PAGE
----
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Structure & Bonding
Properties & Structure
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Keywords

Stable

A full outer shell of electrons

Shell

A ‘layer’ of electrons

Ion

An atom that has lost or gained electrons

Delocalised

Free to move around the system

Oxidation

Loss of electrons

Reduction

Gain of electrons

Electrostatic force

The force between positive and negative charges

Delocalised

Free to move around the system

Lattice

3D arrangement of atoms/ions

Forming Bonds

All atoms want a full outer shell of electrons. This is a stable state. They achieve this by forming chemical bonds with other atoms. (all need 8, except H & He that want 2).

You are only expected to be able to work with the first 20 atoms of the periodic table. An element’s group number tells you how many electrons are in its outer shell, and you can work out how many it needs to fill the shell.

Ionic Bonding

Strong, electrostatic forces hold ions of opposing charges together.

The structure is described as an ionic lattice. The compounds have very high melting points because of this.

Image showing an ionic lattice

OILRIG (Ionisation)

Oxidation is Loss, Reduction is Gain

Metals always form positive ions (oxidised/lose electrons).

A group 2 metal will form a 2+ ion (loses two electrons).

Non-metals form negative ions (reduced/gain electrons).

An atom gaining two electrons

Covalent Bonding

Non-metal atoms bond by sharing electrons to form a very strong covalent bond.

A covalent bond forming between two fluorine atoms

Both fluorine atoms originally have 7 electrons on their outer shell, so need one more each.

By sharing one electron each, they form a single covalent bond. Each atom now has a full outer shell (8 electrons).

Metallic Bonding

Positive ions held together by a “sea of delocalised electrons” from the outer shells of the metal atoms.

The strong electrostatic forces between the ions and electrons mean metals have very high melting points.

A 'sea of delocalised electrons' holds positive metal ions together

The free electrons are able to move so metals are good conductors of electricity and heat.

Metals are malleable. This means the regular layers can slide over each other if they are hammered.

Metals have a regular layered structure which means they can be bent into shape

States of Matter

How each state of matter can be transformed into each other
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Ionic Compounds

Ionic compounds have regular structures. They make giant ionic lattices of oppositely charged ions. These ions experience strong, electrostatic forces of attraction in all directions. This means they have high melting points, as high energy is needed to break the bonds.

Ionic compounds can conduct electricity when molten or dissolved in water, as the ions are free to move = charge can flow.

Small Molecules

These have strong covalent bonds within the molecule, but weak intermolecular forces of attraction. This means they are either gas or liquid at room temperature.

They do not conduct electricity as there are no free electrons.

Water molecules displaying hydrogen bonding

Metals & Alloys

Pure metals are too soft for many uses. An alloy is a mixture of a metal with another element(s), and these have more desirable properties. They have different properties to the metals that are in them.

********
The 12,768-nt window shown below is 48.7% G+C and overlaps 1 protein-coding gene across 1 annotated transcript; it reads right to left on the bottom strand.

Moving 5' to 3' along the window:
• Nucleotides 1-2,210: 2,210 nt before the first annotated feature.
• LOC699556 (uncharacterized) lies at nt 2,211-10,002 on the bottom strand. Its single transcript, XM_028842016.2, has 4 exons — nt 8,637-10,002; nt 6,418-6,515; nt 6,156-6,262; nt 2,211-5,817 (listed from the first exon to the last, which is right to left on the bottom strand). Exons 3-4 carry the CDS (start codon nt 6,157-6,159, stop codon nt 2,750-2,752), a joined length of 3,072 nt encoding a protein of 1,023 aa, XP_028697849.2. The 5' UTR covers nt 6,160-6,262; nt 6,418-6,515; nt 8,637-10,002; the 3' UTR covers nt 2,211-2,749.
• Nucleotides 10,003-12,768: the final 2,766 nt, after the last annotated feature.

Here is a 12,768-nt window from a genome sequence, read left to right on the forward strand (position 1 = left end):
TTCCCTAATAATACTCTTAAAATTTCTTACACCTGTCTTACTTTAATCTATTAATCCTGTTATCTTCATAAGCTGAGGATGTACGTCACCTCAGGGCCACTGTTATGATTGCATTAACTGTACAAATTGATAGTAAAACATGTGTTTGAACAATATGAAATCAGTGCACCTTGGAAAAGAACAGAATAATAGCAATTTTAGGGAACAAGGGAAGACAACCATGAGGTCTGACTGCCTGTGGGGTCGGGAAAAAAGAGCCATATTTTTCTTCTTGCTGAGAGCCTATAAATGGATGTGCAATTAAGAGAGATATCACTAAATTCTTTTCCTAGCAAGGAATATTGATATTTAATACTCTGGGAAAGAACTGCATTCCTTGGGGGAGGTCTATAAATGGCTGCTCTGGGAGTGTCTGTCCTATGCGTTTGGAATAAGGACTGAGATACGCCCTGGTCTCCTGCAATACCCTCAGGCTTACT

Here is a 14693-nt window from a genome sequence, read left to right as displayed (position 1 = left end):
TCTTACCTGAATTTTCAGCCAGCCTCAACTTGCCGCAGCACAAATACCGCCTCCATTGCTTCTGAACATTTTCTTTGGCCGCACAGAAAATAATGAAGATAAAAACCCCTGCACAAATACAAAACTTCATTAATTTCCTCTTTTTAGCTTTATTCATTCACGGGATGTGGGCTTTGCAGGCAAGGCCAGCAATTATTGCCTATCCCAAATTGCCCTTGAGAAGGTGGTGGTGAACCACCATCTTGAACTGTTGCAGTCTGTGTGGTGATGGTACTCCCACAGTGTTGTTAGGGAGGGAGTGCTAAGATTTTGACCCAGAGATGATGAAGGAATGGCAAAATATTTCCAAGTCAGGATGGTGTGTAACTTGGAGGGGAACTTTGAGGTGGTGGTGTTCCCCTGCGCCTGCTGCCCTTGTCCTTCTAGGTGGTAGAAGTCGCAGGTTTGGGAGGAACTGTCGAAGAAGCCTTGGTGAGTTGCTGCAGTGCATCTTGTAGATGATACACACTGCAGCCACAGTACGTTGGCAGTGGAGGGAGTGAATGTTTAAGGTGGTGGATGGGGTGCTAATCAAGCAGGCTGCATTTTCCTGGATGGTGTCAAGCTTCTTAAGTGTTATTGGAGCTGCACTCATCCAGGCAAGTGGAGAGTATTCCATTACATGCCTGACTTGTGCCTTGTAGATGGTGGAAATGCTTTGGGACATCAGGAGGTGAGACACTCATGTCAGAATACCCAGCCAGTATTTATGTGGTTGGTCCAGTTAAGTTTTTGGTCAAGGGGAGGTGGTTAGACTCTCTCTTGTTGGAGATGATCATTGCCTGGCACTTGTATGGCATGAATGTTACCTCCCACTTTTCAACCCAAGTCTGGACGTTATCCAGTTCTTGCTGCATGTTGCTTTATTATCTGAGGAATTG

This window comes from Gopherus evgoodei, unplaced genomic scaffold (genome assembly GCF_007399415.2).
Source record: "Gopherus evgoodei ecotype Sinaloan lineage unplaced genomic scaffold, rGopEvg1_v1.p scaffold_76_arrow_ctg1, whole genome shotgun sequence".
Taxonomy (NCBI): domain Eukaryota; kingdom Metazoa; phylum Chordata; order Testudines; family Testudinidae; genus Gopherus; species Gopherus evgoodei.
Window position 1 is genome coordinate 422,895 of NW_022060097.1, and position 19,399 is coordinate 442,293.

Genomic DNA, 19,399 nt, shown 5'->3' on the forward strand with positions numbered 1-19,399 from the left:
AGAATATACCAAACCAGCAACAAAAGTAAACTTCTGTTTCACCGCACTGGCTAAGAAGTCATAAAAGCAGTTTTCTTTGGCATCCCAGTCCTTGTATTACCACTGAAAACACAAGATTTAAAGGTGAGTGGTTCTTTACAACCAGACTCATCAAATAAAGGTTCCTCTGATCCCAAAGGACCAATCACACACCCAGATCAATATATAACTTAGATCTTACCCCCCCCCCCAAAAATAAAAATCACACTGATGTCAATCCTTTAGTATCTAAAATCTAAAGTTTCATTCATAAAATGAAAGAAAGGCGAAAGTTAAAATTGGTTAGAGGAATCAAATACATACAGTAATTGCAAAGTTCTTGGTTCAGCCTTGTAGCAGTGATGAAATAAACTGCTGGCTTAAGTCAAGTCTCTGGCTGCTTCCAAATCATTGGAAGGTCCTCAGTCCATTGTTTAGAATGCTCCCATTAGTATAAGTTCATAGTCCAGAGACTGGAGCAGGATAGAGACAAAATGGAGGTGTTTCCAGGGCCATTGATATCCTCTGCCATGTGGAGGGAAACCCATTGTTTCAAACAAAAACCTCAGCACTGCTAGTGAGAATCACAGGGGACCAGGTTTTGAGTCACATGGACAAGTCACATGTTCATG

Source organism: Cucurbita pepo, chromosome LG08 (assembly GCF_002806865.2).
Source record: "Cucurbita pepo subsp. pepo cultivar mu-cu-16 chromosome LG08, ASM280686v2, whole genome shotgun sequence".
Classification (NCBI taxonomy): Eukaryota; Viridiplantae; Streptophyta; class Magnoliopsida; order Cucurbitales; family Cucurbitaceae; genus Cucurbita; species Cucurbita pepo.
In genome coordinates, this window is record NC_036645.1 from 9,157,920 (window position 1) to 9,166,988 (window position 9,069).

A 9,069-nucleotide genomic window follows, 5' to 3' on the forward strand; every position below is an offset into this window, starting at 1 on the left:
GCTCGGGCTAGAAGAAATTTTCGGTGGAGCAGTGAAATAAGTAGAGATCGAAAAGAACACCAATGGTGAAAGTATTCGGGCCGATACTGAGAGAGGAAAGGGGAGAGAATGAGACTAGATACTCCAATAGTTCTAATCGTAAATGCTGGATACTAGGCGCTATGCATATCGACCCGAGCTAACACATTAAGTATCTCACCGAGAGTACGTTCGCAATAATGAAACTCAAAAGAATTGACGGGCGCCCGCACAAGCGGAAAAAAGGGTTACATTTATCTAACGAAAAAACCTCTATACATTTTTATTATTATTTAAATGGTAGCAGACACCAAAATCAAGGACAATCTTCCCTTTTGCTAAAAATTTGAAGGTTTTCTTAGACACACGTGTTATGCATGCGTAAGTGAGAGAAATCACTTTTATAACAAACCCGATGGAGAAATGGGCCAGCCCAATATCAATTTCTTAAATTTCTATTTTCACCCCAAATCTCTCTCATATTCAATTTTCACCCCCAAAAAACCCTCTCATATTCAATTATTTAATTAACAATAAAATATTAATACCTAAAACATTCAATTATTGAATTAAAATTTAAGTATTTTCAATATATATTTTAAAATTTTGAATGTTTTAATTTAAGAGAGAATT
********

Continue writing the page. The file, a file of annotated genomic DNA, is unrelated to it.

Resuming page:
Alloys are less malleable than pure metals as they have irregular layers, and so they cannot slide over each other as easily. The atoms are still held together by metallic bonding.

Alloys do not have a regular arrangement of atoms, so cannot be easily bent into shape

Giant Covalent

These compounds are solid at room temperature. All of the atoms in a giant covalent structure are held together by strong covalent bonds. These bonds have to be broken, by large amounts of energy, to melt or boil these substances.

Diamond is made up of carbon forming four covalent bonds.

Graphite is made of hexagonal rings of carbon, each atom forming three bonds. Each atom contributes an electron to the “sea of delocalised electrons”.

Polymers

Polymers are large molecules, made of ‘repeating units’ called monomers. All atoms are bonded to other atoms, and they make a chain of strong covalent bonds.

The intermolecular forces are much weaker, and they chains can stretch and move over each other. There are many forces over the long chains, so polymers are solid at room temperature.

To increase the melting point, cross-links between chains can be added.

Graphite

Weak forces hold the layers together, so they can slide over each other, thus making graphite a great lubricant.

Only 3 electrons from each carbon atom form strong covalent bonds, and one delocalised electron.

High melting point, and a good thermal/electrical conductor.

Graphene

Graphene is just a single layer of graphite, and is one atom thick.

Fullerenes can be thought of as graphene sheets rolled into a ball, however graphene is made of 6 sided rings, and fullerenes are made of 5 and 6 sided rings.

Fullerenes can take the shapes of balls, or other shapes like tubes (nanotubes)

Diamond

Every carbon atom is bonded to four others, and because of this it forms a 3D lattice, called a tetrahedron.

No free electrons exist in this structure, so it does not conduct electricity.

Diamonds are used as cutting tools.

They are not ‘shiny’, as they do not reflect light - they refract it.

Nanoparticles

Between 1 and 100 nm in size. Fullerenes and nanotubes are small enough to be nanoparticles.

Common nanoparticles:

· Silver - Clothes/deodorant as antibacterial

· Titanium dioxide - Sunscreens as anti-UV

· Medicine - Drugs designed to work on one type of cell only

Nanoparticles have a large surface area, because of how small their individual volumes are.

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Last updated: 12/08/2017